What goes through your head as time stands still in the seconds before you die? Journalist Teddy Beresford is about to find out.
When he is killed on a notorious stretch of road, everyone assumes that it was an accident.
The key to what really happened lies in Teddy’s bizarre, newspaper-style diary. There is his torrid affair with the driver, a married woman, but his downfall goes far deeper, into a world of broken promises, backstabbing and deceit.
Here in the Cull Valley is a brilliantly perceptive tragi-comedy. This is a novel about betrayal and the destructive nature of sexual obsession.
The story offers a fascinating insight into the vanishing world of Britain’s regional newspapers as, through the diary and two other compelling and unique story-telling devices, the tragedy and its roots are laid bare.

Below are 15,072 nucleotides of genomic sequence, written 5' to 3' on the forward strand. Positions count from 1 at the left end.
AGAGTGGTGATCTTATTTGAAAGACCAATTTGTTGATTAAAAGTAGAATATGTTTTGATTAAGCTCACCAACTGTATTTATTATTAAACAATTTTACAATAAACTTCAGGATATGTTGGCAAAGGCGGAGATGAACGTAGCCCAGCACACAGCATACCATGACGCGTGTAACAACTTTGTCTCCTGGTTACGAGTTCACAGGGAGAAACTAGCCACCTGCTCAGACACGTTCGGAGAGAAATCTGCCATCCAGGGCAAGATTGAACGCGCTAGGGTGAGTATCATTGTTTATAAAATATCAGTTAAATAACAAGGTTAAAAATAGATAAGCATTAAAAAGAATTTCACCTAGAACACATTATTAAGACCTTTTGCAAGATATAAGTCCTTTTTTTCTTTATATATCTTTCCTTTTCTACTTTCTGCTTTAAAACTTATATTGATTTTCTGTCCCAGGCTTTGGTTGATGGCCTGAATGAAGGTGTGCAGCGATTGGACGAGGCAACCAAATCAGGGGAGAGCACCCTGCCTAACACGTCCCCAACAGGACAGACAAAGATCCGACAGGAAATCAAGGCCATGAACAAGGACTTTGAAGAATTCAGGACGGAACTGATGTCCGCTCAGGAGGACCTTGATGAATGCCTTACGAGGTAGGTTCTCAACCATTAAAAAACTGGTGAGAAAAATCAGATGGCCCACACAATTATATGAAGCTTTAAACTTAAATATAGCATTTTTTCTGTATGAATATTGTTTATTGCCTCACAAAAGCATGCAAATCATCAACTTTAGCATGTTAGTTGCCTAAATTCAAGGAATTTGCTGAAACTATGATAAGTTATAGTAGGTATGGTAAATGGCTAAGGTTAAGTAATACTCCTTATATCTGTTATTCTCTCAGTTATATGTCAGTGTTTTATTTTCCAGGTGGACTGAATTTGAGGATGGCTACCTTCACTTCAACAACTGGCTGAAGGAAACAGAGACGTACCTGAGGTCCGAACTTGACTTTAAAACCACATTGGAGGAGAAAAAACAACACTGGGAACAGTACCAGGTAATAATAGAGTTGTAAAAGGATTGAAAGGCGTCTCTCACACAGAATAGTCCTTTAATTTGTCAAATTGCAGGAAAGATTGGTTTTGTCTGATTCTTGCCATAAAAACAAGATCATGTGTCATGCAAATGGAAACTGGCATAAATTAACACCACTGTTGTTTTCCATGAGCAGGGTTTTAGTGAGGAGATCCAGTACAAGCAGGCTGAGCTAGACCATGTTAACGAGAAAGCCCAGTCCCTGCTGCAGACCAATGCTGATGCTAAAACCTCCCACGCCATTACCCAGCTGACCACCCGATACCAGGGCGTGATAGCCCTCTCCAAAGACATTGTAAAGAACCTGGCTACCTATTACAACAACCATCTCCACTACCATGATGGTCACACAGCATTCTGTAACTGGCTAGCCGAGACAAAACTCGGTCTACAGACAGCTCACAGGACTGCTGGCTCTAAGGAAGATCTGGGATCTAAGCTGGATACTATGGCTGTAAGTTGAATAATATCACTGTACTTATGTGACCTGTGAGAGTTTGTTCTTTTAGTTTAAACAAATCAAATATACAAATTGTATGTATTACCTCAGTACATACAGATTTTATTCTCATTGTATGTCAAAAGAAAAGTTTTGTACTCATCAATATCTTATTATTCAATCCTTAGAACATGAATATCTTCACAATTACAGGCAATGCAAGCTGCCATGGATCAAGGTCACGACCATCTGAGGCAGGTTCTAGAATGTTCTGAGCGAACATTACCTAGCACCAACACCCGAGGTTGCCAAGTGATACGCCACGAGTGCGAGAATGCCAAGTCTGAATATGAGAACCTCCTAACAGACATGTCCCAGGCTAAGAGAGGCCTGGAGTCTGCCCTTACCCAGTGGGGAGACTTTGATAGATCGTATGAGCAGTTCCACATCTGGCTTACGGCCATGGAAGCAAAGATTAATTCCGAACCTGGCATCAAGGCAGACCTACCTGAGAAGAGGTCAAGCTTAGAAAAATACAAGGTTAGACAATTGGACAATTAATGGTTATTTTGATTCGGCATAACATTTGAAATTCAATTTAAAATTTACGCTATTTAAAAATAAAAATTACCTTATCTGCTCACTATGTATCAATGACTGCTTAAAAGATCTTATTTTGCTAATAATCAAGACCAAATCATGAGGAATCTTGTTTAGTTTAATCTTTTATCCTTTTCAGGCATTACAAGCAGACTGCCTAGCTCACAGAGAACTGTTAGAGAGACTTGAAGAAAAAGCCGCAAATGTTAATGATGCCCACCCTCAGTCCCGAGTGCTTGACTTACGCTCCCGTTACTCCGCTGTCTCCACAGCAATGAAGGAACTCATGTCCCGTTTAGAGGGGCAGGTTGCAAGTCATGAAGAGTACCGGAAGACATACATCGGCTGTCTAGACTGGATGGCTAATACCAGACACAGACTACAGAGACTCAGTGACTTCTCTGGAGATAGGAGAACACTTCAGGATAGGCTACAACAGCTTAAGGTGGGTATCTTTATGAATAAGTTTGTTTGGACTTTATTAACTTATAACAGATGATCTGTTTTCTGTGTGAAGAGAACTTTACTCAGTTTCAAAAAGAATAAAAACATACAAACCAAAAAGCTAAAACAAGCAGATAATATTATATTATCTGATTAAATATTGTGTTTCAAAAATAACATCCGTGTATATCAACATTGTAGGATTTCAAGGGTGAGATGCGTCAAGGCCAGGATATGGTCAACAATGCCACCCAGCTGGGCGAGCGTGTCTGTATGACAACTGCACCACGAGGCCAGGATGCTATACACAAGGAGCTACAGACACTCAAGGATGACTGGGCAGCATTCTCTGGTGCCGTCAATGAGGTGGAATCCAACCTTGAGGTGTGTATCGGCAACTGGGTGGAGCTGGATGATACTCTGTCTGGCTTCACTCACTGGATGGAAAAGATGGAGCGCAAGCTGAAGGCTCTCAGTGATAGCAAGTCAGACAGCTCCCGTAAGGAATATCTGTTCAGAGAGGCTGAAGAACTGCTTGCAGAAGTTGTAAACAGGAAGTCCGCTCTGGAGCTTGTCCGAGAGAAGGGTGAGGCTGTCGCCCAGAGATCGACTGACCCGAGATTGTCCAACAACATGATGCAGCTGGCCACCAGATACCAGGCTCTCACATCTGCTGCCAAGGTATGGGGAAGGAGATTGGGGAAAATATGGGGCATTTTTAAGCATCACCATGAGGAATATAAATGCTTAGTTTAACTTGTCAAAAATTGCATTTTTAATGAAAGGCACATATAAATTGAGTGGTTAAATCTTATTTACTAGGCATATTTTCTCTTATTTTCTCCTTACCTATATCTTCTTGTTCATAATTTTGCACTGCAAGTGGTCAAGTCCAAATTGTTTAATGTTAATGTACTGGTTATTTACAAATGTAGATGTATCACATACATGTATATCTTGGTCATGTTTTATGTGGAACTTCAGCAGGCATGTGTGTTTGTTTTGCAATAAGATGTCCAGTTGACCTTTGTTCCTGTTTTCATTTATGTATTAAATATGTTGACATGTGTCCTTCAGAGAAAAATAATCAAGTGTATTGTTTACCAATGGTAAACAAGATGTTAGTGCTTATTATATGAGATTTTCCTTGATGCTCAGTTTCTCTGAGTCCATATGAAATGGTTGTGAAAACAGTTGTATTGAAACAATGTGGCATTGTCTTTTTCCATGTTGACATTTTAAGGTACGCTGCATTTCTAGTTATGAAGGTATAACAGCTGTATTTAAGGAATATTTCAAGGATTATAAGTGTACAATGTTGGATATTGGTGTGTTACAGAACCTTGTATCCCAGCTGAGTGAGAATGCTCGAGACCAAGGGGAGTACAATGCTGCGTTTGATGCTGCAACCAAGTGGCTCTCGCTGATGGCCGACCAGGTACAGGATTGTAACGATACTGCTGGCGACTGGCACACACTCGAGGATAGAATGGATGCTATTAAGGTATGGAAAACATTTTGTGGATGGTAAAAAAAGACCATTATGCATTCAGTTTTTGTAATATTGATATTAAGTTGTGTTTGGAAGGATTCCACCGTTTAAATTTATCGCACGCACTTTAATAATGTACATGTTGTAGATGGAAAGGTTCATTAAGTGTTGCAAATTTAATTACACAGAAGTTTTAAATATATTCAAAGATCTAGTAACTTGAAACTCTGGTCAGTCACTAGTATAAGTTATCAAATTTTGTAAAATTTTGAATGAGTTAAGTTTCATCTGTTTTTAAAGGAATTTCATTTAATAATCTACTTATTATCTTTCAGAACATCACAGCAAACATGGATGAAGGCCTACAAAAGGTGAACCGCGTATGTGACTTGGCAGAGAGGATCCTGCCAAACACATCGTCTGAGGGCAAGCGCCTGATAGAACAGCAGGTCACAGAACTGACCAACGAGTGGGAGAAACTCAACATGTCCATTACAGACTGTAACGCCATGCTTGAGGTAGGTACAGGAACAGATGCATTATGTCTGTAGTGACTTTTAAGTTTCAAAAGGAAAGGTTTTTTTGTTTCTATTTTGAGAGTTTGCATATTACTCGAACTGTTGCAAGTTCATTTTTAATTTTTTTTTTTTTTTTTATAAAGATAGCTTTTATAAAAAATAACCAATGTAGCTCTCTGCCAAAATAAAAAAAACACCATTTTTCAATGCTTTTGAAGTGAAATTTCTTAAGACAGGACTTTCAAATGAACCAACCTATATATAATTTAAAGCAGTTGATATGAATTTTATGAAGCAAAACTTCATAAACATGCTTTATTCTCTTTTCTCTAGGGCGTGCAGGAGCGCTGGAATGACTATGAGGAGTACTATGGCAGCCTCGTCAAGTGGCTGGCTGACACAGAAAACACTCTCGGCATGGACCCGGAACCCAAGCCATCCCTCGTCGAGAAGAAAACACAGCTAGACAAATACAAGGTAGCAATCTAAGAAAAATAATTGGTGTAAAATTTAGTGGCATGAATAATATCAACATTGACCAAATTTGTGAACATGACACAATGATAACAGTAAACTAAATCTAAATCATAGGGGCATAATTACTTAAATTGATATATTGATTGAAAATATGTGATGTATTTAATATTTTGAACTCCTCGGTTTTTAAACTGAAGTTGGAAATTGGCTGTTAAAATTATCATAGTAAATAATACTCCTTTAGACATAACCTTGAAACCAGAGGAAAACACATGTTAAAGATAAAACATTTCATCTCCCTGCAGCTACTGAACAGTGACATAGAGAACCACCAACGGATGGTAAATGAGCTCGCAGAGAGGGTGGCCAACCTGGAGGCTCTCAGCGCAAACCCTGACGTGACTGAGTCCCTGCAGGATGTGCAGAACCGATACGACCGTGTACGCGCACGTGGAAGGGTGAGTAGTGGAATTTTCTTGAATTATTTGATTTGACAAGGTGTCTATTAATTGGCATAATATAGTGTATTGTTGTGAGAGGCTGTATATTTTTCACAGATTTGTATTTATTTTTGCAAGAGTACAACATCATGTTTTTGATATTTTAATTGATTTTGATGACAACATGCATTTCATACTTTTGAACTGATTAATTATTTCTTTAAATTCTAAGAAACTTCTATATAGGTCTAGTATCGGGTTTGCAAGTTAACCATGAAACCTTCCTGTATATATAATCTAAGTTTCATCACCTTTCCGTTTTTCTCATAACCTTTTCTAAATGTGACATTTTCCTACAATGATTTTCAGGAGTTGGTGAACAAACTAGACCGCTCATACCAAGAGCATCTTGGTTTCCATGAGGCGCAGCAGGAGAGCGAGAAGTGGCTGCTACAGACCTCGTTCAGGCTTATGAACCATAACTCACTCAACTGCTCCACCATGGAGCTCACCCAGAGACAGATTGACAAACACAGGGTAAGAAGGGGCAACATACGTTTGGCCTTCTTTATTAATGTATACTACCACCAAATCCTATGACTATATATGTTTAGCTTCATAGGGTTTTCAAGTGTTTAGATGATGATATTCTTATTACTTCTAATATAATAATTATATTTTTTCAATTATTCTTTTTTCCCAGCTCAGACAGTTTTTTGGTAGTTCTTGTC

Stephen Lewis (York Press):
‘The fictional news reports and features are a particular joy, capturing to a tee the fake gossipy sentimentality of a certain type of newspaper feature and the bland clichés of some news reports.’
Ron Godfrey (Argus, Brighton):
‘Wheatcroft, himself a journalist of huge experience on Northern newspapers, proves the point that if reporters can’t tell the whole story, then as an author he can – and with powerful humour, invention, perception and poignancy.’
Andrew Martin, the novelist, best known for his Jim Stringer murder mysteries says of Here in the Cull Valley:
“Here In The Cull Valley is a completely plausible psychological mystery. It is doom-laden, but laced with humour as elegantly dry as a good Chablis.”
He also said: “The journalistic pastiche is excellent.”